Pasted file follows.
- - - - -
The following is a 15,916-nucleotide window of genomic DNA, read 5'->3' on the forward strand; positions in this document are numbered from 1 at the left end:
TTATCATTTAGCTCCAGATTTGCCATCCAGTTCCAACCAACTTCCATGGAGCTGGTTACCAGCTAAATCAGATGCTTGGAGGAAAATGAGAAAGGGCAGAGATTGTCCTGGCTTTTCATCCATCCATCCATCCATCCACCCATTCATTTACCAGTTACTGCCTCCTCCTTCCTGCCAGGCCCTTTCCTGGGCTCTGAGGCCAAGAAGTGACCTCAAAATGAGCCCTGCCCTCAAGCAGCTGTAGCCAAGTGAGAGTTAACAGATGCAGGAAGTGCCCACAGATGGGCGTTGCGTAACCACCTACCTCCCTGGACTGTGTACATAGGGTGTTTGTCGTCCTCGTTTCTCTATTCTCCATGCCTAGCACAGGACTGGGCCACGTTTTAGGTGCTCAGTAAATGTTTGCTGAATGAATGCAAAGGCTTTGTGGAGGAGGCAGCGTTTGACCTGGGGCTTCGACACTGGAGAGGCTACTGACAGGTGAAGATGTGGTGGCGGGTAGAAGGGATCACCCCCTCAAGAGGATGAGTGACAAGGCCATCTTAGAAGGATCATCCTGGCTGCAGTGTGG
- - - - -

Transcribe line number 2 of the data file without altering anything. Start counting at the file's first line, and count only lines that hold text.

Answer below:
TTATCATTTAGCTCCAGATTTGCCATCCAGTTCCAACCAACTTCCATGGAGCTGGTTACCAGCTAAATCAGATGCTTGGAGGAAAATGAGAAAGGGCAGAGATTGTCCTGGCTTTTCATCCATCCATCCATCCATCCACCCATTCATTTACCAGTTACTGCCTCCTCCTTCCTGCCAGGCCCTTTCCTGGGCTCTGAGGCCAAGAAGTGACCTCAAAATGAGCCCTGCCCTCAAGCAGCTGTAGCCAAGTGAGAGTTAACAGATGCAGGAAGTGCCCACAGATGGGCGTTGCGTAACCACCTACCTCCCTGGACTGTGTACATAGGGTGTTTGTCGTCCTCGTTTCTCTATTCTCCATGCCTAGCACAGGACTGGGCCACGTTTTAGGTGCTCAGTAAATGTTTGCTGAATGAATGCAAAGGCTTTGTGGAGGAGGCAGCGTTTGACCTGGGGCTTCGACACTGGAGAGGCTACTGACAGGTGAAGATGTGGTGGCGGGTAGAAGGGATCACCCCCTCAAGAGGATGAGTGACAAGGCCATCTTAGAAGGATCATCCTGGCTGCAGTGTGG